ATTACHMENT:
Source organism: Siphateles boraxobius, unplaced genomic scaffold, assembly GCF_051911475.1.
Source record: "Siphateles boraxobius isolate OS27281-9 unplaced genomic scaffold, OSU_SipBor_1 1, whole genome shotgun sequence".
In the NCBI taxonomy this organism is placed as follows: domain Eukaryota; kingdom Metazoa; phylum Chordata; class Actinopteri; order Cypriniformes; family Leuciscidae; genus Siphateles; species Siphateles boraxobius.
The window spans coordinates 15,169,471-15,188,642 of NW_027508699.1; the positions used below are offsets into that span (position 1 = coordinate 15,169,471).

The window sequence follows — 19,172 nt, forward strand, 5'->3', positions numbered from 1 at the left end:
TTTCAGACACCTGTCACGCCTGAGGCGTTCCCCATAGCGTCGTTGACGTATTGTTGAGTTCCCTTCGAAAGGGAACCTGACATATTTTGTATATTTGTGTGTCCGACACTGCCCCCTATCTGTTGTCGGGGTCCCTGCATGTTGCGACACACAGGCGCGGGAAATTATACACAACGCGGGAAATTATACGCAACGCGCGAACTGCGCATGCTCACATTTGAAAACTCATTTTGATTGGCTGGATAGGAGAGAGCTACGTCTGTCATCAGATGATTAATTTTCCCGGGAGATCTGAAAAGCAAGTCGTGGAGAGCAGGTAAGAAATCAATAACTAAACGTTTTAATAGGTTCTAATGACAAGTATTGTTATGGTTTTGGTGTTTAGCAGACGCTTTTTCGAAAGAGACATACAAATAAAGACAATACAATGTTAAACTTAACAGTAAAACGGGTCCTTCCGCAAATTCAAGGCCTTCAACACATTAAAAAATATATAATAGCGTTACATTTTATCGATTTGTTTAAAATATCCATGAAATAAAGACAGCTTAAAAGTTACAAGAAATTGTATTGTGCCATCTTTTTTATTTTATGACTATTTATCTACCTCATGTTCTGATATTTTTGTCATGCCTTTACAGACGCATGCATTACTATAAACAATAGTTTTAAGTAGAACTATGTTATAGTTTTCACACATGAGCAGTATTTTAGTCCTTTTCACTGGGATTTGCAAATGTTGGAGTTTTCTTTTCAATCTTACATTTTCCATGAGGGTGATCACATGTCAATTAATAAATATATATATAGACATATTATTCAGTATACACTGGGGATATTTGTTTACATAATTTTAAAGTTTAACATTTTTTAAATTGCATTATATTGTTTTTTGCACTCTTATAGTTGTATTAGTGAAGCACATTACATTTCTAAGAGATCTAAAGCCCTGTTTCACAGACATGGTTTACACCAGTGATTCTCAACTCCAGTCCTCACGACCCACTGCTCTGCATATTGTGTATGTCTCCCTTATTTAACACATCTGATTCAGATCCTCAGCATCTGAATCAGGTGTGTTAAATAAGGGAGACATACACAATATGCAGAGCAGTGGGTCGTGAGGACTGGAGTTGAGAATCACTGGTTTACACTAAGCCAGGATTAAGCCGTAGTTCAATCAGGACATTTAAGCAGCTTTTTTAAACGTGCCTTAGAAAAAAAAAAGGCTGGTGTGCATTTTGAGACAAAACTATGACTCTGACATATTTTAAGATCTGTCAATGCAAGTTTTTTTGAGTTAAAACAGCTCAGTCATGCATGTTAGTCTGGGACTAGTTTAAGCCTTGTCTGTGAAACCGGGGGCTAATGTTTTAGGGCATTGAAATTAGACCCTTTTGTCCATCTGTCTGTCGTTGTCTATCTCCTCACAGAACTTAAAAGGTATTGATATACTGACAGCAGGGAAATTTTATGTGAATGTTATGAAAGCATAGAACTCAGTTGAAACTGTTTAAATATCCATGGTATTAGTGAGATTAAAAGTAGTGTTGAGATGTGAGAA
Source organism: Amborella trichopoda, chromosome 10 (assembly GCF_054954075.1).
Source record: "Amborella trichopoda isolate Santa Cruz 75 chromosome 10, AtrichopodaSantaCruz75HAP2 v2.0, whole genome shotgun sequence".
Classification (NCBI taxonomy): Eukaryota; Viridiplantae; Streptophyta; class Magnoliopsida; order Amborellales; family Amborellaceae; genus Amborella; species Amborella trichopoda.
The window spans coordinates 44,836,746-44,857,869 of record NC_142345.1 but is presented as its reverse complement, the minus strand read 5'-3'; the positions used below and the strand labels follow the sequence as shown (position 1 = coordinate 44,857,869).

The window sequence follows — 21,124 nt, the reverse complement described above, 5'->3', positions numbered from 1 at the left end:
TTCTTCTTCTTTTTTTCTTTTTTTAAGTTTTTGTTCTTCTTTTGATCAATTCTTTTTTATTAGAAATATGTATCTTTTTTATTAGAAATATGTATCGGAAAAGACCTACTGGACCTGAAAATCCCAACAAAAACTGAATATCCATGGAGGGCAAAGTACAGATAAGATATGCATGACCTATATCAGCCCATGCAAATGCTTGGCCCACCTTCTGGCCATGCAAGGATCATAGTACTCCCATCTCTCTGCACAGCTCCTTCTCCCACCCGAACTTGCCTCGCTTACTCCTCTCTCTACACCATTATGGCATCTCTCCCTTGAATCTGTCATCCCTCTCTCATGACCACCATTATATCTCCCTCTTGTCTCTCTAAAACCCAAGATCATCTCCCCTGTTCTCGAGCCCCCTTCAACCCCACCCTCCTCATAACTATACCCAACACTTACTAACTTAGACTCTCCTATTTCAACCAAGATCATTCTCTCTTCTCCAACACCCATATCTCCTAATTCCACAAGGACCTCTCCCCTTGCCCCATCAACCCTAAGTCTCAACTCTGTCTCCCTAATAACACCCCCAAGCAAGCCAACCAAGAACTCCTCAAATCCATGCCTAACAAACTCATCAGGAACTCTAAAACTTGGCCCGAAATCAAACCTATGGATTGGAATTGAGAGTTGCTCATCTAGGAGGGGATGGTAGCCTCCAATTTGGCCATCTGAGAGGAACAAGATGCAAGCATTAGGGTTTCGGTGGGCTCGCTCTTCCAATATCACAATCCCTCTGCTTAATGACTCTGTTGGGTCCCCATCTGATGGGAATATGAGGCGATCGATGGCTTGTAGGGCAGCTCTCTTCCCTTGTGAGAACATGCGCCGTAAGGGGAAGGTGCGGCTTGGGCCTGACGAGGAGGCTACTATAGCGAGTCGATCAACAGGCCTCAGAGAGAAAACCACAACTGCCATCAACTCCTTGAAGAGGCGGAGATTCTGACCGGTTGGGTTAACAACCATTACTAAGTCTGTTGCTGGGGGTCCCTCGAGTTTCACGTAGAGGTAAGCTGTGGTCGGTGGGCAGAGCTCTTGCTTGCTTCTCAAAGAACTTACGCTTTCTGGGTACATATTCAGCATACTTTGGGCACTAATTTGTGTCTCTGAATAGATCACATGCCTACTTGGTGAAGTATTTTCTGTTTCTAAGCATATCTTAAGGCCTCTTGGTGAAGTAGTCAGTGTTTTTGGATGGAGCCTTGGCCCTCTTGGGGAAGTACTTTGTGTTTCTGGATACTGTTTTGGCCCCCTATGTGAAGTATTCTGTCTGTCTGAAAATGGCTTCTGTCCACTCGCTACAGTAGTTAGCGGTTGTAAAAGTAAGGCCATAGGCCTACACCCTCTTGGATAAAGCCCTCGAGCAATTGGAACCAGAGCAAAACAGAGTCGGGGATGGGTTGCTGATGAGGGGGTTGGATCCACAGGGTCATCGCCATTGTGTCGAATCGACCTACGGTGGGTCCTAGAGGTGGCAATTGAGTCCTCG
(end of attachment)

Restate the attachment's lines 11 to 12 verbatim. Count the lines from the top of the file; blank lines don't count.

The window sequence follows — 21,124 nt, the reverse complement described above, 5'->3', positions numbered from 1 at the left end:
TTCTTCTTCTTTTTTTCTTTTTTTAAGTTTTTGTTCTTCTTTTGATCAATTCTTTTTTATTAGAAATATGTATCTTTTTTATTAGAAATATGTATCGGAAAAGACCTACTGGACCTGAAAATCCCAACAAAAACTGAATATCCATGGAGGGCAAAGTACAGATAAGATATGCATGACCTATATCAGCCCATGCAAATGCTTGGCCCACCTTCTGGCCATGCAAGGATCATAGTACTCCCATCTCTCTGCACAGCTCCTTCTCCCACCCGAACTTGCCTCGCTTACTCCTCTCTCTACACCATTATGGCATCTCTCCCTTGAATCTGTCATCCCTCTCTCATGACCACCATTATATCTCCCTCTTGTCTCTCTAAAACCCAAGATCATCTCCCCTGTTCTCGAGCCCCCTTCAACCCCACCCTCCTCATAACTATACCCAACACTTACTAACTTAGACTCTCCTATTTCAACCAAGATCATTCTCTCTTCTCCAACACCCATATCTCCTAATTCCACAAGGACCTCTCCCCTTGCCCCATCAACCCTAAGTCTCAACTCTGTCTCCCTAATAACACCCCCAAGCAAGCCAACCAAGAACTCCTCAAATCCATGCCTAACAAACTCATCAGGAACTCTAAAACTTGGCCCGAAATCAAACCTATGGATTGGAATTGAGAGTTGCTCATCTAGGAGGGGATGGTAGCCTCCAATTTGGCCATCTGAGAGGAACAAGATGCAAGCATTAGGGTTTCGGTGGGCTCGCTCTTCCAATATCACAATCCCTCTGCTTAATGACTCTGTTGGGTCCCCATCTGATGGGAATATGAGGCGATCGATGGCTTGTAGGGCAGCTCTCTTCCCTTGTGAGAACATGCGCCGTAAGGGGAAGGTGCGGCTTGGGCCTGACGAGGAGGCTACTATAGCGAGTCGATCAACAGGCCTCAGAGAGAAAACCACAACTGCCATCAACTCCTTGAAGAGGCGGAGATTCTGACCGGTTGGGTTAACAACCATTACTAAGTCTGTTGCTGGGGGTCCCTCGAGTTTCACGTAGAGGTAAGCTGTGGTCGGTGGGCAGAGCTCTTGCTTGCTTCTCAAAGAACTTACGCTTTCTGGGTACATATTCAGCATACTTTGGGCACTAATTTGTGTCTCTGAATAGATCACATGCCTACTTGGTGAAGTATTTTCTGTTTCTAAGCATATCTTAAGGCCTCTTGGTGAAGTAGTCAGTGTTTTTGGATGGAGCCTTGGCCCTCTTGGGGAAGTACTTTGTGTTTCTGGATACTGTTTTGGCCCCCTATGTGAAGTATTCTGTCTGTCTGAAAATGGCTTCTGTCCACTCGCTACAGTAGTTAGCGGTTGTAAAAGTAAGGCCATAGGCCTACACCCTCTTGGATAAAGCCCTCGAGCAATTGGAACCAGAGCAAAACAGAGTCGGGGATGGGTTGCTGATGAGGGGGTTGGATCCACAGGGTCATCGCCATTGTGTCGAATCGACCTACGGTGGGTCCTAGAGGTGGCAATTGAGTCCTCG